As we got to my stopping point - there it was!  The relief was unbelievable.

The AVE railway construction runs along the camino.
These blue signs with yellow arrows are very
confusing as they are for the construction vehicles, yet
are identical to some used to mark diversion on the
camino!!
We drove back to the meeting point as various peregrinos (including my Monty Python cast extras) passed by - I'm sure they must have thought I was leap frogging!  Much relieved and grateful for food and a refill of water, I set off again - having let the others get a good distance ahead - maybe a km or more up the slight hill ahead of me.  Akina accompanied me as she copes with the heat much better and we strode out for Granja.  Over the rise, yet still with a good view into the distance, there wasn't a peregrino in sight - and not a sign to be had!  The new railway now cut right across our path and continued into the distance right over the top of the camino.  I saw fresh footprints in the sand and dust and followed them.  Finally we found an arrow here and there and eventually the camino turned from under the railway workings and found its way across the countryside again, the little concrete pillars marking the way.  It was beautiful again - thankfully, as the heat had been even more intense and tiring on the deep sandy railway construction surface and that kind of walking drains the energy.  Fortunately there were some deep puddles which had collected from where the tractors and their bowsers constantly dowse the surface and so Akina could get an extra drink.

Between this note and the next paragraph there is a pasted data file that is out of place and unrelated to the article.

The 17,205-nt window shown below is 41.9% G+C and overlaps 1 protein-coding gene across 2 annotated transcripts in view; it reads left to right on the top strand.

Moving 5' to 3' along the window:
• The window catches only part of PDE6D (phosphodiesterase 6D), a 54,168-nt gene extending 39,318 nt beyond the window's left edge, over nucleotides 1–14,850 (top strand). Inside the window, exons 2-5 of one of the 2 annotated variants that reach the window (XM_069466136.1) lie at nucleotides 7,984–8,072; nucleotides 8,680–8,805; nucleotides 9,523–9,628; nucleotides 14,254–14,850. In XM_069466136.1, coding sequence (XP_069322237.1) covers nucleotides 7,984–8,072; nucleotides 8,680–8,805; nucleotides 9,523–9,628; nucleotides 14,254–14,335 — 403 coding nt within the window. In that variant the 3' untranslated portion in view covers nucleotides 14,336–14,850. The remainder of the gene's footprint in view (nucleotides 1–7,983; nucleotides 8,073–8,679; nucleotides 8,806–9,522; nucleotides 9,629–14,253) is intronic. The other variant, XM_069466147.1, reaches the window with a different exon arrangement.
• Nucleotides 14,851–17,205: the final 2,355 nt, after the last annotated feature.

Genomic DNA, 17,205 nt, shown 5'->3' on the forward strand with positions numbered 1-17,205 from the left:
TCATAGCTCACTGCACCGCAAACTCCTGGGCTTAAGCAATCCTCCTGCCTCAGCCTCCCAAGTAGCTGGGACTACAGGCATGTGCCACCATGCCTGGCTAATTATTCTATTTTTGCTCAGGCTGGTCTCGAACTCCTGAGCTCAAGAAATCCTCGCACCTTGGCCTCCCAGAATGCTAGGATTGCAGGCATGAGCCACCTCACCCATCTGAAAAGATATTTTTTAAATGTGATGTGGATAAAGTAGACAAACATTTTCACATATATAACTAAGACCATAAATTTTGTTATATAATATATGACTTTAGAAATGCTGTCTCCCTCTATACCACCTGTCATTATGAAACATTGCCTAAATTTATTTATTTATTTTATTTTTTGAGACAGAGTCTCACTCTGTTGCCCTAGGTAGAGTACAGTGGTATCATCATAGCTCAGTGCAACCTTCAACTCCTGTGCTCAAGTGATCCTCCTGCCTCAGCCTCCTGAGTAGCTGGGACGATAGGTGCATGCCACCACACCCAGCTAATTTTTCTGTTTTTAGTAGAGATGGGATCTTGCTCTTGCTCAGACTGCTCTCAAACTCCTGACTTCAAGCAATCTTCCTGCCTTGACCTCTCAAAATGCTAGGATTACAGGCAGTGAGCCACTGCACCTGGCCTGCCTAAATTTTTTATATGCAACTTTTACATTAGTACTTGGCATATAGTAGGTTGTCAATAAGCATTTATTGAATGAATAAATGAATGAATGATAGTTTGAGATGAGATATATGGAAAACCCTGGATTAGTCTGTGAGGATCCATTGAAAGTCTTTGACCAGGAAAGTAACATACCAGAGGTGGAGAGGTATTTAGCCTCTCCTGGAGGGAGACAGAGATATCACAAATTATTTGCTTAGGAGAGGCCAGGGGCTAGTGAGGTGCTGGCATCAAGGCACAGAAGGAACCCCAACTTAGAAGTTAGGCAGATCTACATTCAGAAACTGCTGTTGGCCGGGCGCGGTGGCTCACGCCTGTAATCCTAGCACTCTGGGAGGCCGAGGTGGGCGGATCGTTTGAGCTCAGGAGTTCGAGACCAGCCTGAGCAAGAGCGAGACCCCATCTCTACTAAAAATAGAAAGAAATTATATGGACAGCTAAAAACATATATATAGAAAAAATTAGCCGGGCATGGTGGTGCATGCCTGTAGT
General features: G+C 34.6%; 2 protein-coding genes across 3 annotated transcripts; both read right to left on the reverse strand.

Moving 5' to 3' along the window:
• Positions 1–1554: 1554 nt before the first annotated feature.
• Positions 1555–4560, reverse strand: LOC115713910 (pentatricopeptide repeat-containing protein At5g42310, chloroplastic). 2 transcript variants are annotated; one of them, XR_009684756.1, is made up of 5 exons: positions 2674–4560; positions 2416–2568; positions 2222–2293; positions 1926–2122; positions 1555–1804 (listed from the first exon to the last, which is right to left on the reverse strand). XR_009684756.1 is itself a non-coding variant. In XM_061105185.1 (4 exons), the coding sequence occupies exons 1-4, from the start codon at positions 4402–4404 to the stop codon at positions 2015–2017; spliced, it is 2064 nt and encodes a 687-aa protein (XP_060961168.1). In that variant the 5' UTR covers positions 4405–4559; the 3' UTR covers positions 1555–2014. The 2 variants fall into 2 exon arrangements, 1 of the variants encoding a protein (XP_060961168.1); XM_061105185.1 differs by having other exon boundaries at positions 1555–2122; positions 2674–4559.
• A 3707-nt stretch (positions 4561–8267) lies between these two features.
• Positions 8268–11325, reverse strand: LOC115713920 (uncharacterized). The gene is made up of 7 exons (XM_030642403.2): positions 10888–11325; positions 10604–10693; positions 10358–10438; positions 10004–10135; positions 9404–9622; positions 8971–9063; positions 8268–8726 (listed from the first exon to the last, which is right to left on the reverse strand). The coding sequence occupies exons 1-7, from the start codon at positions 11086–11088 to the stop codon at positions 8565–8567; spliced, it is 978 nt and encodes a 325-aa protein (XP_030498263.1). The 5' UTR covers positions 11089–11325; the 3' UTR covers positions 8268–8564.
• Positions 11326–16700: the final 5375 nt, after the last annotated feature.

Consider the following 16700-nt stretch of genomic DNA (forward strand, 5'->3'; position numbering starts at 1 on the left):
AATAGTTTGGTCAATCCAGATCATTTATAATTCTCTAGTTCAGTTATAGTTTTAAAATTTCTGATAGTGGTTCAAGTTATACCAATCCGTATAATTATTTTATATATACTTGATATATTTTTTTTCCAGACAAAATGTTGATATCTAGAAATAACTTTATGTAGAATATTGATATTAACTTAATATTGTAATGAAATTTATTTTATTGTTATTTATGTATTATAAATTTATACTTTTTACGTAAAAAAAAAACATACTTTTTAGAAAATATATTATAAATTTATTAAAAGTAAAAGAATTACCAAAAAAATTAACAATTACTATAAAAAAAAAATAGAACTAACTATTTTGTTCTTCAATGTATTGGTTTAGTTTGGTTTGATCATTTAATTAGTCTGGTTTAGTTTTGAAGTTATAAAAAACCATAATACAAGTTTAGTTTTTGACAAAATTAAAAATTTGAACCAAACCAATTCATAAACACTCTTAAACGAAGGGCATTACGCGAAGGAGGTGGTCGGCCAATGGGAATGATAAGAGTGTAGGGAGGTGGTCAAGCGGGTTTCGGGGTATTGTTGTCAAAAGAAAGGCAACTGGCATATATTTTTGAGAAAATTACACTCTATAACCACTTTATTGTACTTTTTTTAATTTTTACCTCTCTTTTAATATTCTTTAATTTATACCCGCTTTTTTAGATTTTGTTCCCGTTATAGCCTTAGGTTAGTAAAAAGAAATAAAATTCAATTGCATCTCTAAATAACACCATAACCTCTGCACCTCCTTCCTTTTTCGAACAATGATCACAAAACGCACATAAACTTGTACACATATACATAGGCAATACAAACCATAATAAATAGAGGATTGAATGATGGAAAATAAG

Finally the Camino reappears from under the railway
workings
As we reached the top of another rise, the nice track again got overtaken and diverted by the railway.  And then - no more signs and in addition to this, still no sign of any pilgrims!  Suddenly they were walking fast!!  Having not wanted to be with anyone else yesterday and trying to avoid them earlier today, I would now have given anything to know we were all on the track together!  I scouted around for the footprints I had been following earlier - I knew the tread well, and there they were.  So off we went... into nowhere and into what seemed like an impassable area where the railway vehicles were really working intensely.  We were not on the right track.  I could see the town way to my right and this route was taking us away.